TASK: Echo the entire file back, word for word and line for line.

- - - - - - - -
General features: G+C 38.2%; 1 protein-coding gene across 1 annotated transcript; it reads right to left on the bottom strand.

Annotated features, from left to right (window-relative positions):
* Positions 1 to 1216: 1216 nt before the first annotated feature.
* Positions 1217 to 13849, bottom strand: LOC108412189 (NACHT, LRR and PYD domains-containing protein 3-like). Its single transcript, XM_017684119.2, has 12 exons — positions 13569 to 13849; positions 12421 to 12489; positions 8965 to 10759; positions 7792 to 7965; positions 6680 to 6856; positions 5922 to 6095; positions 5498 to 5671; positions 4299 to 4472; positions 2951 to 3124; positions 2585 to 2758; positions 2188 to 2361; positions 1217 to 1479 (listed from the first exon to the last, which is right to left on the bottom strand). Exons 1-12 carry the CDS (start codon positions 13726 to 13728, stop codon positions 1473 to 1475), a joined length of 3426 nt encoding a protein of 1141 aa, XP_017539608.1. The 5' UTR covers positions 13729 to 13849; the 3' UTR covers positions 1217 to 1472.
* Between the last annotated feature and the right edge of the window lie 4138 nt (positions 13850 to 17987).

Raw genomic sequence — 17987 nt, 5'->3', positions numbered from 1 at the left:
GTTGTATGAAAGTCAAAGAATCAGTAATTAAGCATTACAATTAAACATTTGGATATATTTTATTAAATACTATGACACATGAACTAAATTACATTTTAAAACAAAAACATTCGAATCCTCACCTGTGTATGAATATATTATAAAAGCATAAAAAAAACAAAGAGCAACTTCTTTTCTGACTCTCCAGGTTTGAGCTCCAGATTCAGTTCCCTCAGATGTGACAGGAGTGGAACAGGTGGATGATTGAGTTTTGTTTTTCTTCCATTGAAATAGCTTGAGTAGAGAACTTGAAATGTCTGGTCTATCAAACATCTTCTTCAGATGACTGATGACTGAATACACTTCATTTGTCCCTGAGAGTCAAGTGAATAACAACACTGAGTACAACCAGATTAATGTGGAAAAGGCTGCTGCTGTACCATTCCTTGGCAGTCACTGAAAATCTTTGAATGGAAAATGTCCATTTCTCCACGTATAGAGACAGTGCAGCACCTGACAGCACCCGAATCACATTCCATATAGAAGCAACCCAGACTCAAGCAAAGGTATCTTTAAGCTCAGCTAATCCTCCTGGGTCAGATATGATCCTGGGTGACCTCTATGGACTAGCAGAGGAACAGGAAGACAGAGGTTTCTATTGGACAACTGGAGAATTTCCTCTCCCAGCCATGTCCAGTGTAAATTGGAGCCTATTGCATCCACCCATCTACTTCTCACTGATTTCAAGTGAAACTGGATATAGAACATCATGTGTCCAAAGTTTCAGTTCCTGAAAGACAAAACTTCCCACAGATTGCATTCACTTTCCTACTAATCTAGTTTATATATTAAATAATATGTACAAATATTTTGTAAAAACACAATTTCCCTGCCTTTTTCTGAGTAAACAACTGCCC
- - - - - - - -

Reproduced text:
General features: G+C 38.2%; 1 protein-coding gene across 1 annotated transcript; it reads right to left on the bottom strand.

Annotated features, from left to right (window-relative positions):
* Positions 1 to 1216: 1216 nt before the first annotated feature.
* Positions 1217 to 13849, bottom strand: LOC108412189 (NACHT, LRR and PYD domains-containing protein 3-like). Its single transcript, XM_017684119.2, has 12 exons — positions 13569 to 13849; positions 12421 to 12489; positions 8965 to 10759; positions 7792 to 7965; positions 6680 to 6856; positions 5922 to 6095; positions 5498 to 5671; positions 4299 to 4472; positions 2951 to 3124; positions 2585 to 2758; positions 2188 to 2361; positions 1217 to 1479 (listed from the first exon to the last, which is right to left on the bottom strand). Exons 1-12 carry the CDS (start codon positions 13726 to 13728, stop codon positions 1473 to 1475), a joined length of 3426 nt encoding a protein of 1141 aa, XP_017539608.1. The 5' UTR covers positions 13729 to 13849; the 3' UTR covers positions 1217 to 1472.
* Between the last annotated feature and the right edge of the window lie 4138 nt (positions 13850 to 17987).

Raw genomic sequence — 17987 nt, 5'->3', positions numbered from 1 at the left:
GTTGTATGAAAGTCAAAGAATCAGTAATTAAGCATTACAATTAAACATTTGGATATATTTTATTAAATACTATGACACATGAACTAAATTACATTTTAAAACAAAAACATTCGAATCCTCACCTGTGTATGAATATATTATAAAAGCATAAAAAAAACAAAGAGCAACTTCTTTTCTGACTCTCCAGGTTTGAGCTCCAGATTCAGTTCCCTCAGATGTGACAGGAGTGGAACAGGTGGATGATTGAGTTTTGTTTTTCTTCCATTGAAATAGCTTGAGTAGAGAACTTGAAATGTCTGGTCTATCAAACATCTTCTTCAGATGACTGATGACTGAATACACTTCATTTGTCCCTGAGAGTCAAGTGAATAACAACACTGAGTACAACCAGATTAATGTGGAAAAGGCTGCTGCTGTACCATTCCTTGGCAGTCACTGAAAATCTTTGAATGGAAAATGTCCATTTCTCCACGTATAGAGACAGTGCAGCACCTGACAGCACCCGAATCACATTCCATATAGAAGCAACCCAGACTCAAGCAAAGGTATCTTTAAGCTCAGCTAATCCTCCTGGGTCAGATATGATCCTGGGTGACCTCTATGGACTAGCAGAGGAACAGGAAGACAGAGGTTTCTATTGGACAACTGGAGAATTTCCTCTCCCAGCCATGTCCAGTGTAAATTGGAGCCTATTGCATCCACCCATCTACTTCTCACTGATTTCAAGTGAAACTGGATATAGAACATCATGTGTCCAAAGTTTCAGTTCCTGAAAGACAAAACTTCCCACAGATTGCATTCACTTTCCTACTAATCTAGTTTATATATTAAATAATATGTACAAATATTTTGTAAAAACACAATTTCCCTGCCTTTTTCTGAGTAAACAACTGCCC